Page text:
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Germ Tube Test for Candida: Principle, Procedure, Results and Interpretation

Germ tube test is the confirmatory test for Candida albicans. Germ tube formation was first reported by Reynolds and Braude and hence the germ tube test is also known as Reynolds-Braude Phenomenon. This is a rapid method for identifying and differentiating C. albicans from other Candida spp.

Germ Tube

Buds and pseudo-hyphae can be distinguished from germ tubes by the constricted attachment at the point of origin. Germ tubes don’t show constriction at the point of origin.

Candida albicans in Gram Staining

Principle of Germ Tube Test:
Germ tubes are short outgrowth, non-septate germinating hyphae. They are ½ the width and 3 – 4 times the length of the cell from which they arise. When cells of Candida are incubated in serum at 370C for 2-4 hours Candida albicans produce short, slender, tube like structures called germ tubes. Formation of germ tubes is associated with increased synthesis of protein and ribonucleic acid. Various media like fetal bovine serum may be used as a substitute to human pooled serum.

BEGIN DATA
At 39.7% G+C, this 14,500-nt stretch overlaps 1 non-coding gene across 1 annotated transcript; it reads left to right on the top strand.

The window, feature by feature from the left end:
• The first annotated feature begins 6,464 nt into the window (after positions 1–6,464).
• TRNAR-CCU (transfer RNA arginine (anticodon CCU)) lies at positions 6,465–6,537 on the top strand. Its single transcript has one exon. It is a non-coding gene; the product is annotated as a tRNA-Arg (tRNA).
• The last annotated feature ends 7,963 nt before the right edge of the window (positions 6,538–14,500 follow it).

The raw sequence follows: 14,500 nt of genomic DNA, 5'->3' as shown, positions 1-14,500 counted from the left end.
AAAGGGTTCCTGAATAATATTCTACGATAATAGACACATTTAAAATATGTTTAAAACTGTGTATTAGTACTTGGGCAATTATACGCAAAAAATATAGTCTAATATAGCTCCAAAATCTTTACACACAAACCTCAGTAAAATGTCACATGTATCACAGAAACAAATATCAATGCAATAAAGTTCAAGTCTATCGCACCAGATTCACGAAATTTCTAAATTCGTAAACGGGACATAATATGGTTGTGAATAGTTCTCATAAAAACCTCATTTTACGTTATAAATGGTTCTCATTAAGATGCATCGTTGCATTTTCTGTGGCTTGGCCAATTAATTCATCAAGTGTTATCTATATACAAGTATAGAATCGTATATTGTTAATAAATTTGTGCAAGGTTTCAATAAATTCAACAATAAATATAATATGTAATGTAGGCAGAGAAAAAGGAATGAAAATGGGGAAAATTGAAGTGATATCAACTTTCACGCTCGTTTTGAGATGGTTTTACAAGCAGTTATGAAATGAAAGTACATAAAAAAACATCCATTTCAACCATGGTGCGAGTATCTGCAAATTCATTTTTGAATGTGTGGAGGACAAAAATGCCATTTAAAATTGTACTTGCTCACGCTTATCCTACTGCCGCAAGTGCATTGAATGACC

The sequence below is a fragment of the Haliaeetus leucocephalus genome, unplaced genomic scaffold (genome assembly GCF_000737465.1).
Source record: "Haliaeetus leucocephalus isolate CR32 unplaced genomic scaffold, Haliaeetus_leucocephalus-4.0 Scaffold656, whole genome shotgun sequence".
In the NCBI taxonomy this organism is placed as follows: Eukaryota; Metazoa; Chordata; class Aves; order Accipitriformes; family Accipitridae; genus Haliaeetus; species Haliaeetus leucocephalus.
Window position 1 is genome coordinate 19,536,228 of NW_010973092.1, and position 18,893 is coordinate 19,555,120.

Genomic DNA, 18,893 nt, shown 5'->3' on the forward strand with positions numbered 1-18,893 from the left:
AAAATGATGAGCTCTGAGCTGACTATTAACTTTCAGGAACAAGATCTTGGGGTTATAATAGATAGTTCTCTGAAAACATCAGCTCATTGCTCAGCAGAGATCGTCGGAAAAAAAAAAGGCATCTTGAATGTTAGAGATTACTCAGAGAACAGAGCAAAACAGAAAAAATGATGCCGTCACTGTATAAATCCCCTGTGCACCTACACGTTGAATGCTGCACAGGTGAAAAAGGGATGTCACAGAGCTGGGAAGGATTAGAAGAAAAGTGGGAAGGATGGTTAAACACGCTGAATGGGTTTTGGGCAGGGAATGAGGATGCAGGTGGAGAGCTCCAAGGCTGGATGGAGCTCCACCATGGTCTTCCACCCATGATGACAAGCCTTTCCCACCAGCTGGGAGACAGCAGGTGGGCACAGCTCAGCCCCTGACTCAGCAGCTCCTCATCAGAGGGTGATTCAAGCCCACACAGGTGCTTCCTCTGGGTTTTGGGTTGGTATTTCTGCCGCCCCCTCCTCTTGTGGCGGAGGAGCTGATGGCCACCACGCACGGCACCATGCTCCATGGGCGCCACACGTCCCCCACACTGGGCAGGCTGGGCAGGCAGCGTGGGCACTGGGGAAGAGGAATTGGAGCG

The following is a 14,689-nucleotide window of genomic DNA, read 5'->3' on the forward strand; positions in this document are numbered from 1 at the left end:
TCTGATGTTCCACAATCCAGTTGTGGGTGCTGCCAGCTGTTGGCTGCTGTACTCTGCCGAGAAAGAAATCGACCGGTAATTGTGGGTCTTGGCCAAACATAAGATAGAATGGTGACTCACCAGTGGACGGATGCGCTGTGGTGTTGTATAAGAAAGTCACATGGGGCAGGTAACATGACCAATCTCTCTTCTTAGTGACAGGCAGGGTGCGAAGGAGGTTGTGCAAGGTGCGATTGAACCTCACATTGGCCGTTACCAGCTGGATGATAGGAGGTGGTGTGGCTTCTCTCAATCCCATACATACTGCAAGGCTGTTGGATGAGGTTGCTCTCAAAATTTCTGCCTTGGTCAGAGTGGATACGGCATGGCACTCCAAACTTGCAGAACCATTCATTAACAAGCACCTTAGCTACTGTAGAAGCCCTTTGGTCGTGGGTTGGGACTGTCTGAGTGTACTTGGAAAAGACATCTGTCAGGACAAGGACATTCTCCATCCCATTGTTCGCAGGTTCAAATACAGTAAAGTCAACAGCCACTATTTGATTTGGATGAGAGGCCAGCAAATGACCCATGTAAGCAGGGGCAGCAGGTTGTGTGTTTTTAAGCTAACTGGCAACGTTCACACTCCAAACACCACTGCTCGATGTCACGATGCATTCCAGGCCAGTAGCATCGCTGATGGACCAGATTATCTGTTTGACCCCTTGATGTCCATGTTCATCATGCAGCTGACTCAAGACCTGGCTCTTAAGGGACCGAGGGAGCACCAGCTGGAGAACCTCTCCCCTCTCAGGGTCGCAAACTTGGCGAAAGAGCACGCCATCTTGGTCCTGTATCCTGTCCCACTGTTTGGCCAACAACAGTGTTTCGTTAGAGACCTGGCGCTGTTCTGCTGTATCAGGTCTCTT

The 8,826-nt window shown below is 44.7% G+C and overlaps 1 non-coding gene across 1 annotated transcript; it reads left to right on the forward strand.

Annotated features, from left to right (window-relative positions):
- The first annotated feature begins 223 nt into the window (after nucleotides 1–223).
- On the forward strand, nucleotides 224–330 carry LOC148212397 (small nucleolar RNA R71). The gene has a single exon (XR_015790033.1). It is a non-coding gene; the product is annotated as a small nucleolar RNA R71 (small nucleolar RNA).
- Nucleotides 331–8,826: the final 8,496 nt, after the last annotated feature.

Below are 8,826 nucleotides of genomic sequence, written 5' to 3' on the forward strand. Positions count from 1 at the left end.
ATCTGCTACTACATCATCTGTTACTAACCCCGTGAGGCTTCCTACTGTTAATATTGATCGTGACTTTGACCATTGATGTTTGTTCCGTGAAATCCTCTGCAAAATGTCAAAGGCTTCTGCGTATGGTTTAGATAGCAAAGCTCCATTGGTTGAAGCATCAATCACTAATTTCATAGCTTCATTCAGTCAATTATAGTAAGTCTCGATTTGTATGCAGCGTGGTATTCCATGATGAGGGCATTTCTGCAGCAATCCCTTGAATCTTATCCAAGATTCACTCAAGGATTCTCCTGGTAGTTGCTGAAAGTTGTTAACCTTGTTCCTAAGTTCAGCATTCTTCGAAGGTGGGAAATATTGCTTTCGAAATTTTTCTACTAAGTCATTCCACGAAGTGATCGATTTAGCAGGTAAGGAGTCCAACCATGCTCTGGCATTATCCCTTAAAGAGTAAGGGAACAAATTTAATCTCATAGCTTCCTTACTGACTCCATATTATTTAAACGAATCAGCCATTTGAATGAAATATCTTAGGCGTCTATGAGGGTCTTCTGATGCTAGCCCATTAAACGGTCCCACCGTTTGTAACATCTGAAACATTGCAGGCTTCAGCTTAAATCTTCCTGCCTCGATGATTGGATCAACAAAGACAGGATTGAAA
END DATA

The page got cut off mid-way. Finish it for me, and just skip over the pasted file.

Requirements:

Procedure:

  1. Aliquot 0.5 ml (12 drops) of serum or media in a test tube.
  2. Make a light suspension of the suspect yeast colonies (by touching 1-2 large colonies or 3-4 smaller colonies with a sterile wooden applicator stick or loop) on serum.
  3.  Incubate the tube for 2-3 hours in a 35 – 37°C incubator.
  4. Place a drop of the suspension on a slide using a Pasteur pipette and cover with a coverslip.
  5.  Examine the wet mount microscopically (at 40X) for production of germ tubes (long tube-like projections extending out from the yeast cells).

    Candida albicans: Germ Tube Positive

Result and interpretation:

Limitations: 

  1. Candida tropicalis may produce pseudo-germ tubes after 3 hrs of incubation but they show constriction at the point of origin.
  2. Too heavy inoculum will inhibit germ tube formation.